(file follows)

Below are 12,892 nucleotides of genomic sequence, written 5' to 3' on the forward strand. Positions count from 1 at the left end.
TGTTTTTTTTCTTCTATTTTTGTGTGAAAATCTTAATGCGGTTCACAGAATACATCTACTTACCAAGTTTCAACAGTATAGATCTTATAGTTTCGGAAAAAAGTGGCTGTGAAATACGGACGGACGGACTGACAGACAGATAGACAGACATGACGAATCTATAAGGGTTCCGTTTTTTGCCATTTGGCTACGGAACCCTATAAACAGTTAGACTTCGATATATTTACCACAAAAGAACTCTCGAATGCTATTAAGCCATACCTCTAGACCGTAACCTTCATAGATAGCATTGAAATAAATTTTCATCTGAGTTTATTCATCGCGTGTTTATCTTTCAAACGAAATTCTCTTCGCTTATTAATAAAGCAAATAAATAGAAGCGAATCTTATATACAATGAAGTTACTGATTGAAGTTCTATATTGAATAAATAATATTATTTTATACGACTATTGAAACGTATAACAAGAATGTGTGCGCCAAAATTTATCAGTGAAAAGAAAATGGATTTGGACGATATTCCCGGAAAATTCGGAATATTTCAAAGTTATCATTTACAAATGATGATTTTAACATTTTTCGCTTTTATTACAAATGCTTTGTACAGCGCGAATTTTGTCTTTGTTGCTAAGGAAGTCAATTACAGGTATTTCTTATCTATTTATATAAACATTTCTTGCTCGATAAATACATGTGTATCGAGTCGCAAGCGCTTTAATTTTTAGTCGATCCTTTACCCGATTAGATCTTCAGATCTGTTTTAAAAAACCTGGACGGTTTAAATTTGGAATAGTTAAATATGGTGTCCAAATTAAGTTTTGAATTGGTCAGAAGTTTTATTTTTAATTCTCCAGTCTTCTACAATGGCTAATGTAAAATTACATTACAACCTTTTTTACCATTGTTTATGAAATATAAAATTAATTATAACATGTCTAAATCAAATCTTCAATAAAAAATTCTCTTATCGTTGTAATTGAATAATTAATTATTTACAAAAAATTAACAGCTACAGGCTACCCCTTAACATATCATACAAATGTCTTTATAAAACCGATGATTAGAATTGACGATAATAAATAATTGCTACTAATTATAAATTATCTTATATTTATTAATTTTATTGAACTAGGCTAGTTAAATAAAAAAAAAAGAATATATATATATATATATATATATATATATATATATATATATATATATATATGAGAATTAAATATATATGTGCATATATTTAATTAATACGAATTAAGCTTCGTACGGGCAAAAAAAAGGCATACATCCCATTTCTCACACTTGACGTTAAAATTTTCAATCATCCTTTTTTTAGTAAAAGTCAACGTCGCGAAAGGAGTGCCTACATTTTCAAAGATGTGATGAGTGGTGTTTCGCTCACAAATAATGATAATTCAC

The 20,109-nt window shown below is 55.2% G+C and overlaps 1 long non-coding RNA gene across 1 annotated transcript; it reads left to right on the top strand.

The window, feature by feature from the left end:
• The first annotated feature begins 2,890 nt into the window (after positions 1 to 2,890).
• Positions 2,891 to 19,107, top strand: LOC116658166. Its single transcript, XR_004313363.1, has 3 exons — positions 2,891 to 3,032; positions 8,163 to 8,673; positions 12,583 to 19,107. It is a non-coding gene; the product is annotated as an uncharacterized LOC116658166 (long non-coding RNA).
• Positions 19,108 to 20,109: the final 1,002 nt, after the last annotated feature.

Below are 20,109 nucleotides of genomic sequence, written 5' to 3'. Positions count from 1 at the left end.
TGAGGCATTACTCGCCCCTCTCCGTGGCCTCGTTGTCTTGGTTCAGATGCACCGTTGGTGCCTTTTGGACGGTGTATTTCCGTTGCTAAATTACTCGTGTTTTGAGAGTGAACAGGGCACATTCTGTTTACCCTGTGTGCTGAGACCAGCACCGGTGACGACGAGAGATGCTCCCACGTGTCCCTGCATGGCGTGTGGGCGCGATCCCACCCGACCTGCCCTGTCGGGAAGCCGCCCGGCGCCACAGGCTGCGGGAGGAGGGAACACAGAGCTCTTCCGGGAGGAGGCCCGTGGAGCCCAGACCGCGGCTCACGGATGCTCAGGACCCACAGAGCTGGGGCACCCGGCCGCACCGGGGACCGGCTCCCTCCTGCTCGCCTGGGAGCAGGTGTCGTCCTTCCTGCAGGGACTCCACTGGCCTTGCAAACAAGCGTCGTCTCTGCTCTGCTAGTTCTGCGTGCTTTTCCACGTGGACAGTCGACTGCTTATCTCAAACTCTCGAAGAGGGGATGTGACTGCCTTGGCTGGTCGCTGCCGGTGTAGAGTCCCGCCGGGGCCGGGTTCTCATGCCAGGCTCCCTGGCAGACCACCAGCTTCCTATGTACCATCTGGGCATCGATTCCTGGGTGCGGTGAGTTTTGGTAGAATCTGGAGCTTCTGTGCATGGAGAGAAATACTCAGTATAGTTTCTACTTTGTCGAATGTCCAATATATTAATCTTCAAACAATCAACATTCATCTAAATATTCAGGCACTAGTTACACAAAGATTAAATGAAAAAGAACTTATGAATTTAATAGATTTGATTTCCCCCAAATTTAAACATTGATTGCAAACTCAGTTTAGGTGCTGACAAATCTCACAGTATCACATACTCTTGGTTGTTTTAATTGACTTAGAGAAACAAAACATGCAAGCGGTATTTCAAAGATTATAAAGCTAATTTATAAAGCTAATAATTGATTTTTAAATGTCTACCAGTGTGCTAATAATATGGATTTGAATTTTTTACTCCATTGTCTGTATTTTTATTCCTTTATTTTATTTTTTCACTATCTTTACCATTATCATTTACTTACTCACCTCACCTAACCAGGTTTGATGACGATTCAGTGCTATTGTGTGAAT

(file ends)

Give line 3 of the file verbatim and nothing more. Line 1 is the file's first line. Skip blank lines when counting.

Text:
The 20,109-nt window shown below is 55.2% G+C and overlaps 1 long non-coding RNA gene across 1 annotated transcript; it reads left to right on the top strand.